Widespread flooding in Indonesia’s central nickel ore mining hub has driven the price of nickel futures up.
According to a Reuters report, recent floods in the North Konawe regency have cut production at the region’s nickel mines.
“A number of mines haven’t been able to operate in the past two weeks,” Lengkey said. An estimated 15 to 20 miners who each produce 50,000 to 100,000 tonnes of nickel ore per month, were affected by the flooding, Reuters quoted secretary general of Indonesia’s Nickel Miners Association, Meidy Lengkey, as saying.
While other nickel mining areas in the country haven’t been affected, it was enough to spook investors in London — with the metal rising to two-week highs.
Benchmark nickel on the London Metal Exchange (LME) on Friday rose as much as 1.9 percent to a two-week high of $12,065 ($A17,535) a tonne — while prices went higher in Shanghai.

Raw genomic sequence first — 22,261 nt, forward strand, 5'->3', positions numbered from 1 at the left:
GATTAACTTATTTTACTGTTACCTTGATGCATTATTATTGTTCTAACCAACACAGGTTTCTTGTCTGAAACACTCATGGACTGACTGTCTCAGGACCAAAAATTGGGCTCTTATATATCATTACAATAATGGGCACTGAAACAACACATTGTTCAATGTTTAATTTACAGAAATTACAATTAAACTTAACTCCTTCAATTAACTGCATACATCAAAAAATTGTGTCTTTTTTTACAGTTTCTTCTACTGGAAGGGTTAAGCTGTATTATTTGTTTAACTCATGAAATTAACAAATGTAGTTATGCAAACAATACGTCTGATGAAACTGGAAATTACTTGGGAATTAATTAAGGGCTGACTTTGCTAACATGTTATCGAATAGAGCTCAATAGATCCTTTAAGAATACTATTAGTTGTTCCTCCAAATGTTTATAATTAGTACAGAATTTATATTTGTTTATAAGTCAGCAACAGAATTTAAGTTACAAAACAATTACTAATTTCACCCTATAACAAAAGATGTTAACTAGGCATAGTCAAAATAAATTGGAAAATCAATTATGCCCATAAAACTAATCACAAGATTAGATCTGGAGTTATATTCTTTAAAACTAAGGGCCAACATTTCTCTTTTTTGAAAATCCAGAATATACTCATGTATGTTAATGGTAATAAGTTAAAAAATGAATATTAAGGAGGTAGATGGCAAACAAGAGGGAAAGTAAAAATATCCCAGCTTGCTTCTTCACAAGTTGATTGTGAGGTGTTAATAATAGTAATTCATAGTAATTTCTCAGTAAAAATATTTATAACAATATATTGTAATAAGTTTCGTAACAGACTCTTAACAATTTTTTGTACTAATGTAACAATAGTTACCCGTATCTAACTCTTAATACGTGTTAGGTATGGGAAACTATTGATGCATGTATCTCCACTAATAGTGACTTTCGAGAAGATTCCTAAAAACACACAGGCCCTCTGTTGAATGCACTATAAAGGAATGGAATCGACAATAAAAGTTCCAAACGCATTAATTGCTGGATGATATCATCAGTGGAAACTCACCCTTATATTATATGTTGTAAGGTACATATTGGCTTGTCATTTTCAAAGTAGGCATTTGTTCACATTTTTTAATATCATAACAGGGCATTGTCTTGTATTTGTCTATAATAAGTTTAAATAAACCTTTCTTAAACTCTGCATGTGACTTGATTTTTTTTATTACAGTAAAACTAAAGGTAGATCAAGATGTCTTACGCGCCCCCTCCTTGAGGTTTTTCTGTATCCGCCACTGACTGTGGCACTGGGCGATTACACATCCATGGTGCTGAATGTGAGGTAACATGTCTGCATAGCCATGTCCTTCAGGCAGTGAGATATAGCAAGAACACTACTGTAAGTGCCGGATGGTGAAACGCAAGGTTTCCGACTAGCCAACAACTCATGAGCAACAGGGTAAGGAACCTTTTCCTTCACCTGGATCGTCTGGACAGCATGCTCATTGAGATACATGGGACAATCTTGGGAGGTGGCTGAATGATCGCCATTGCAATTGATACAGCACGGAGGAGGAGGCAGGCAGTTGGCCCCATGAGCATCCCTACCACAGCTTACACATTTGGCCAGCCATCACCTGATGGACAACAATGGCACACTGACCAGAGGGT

Prices there rose 3 percent to 101,360 yuan per tonne ($A21,271) — its highest level since May 28.
Reuters quoted a China-based nickel analyst as saying that the rise caught a few traders on the hop, with the market just needing “an incident to make prices fall”.
The recent rise is a classic supply disruption story — but nickel prices have gone down by about 25 percent this year, although there are a few pointers to suggest it may be on the way up.
Any elongated supply constraint from Indonesia may see pricing support while any rebound in construction in China may revise stainless steel manufacturing production — giving nickel further support.
This content does not constitute financial product advice. You should consider obtaining independent advice before making any financial decisions.
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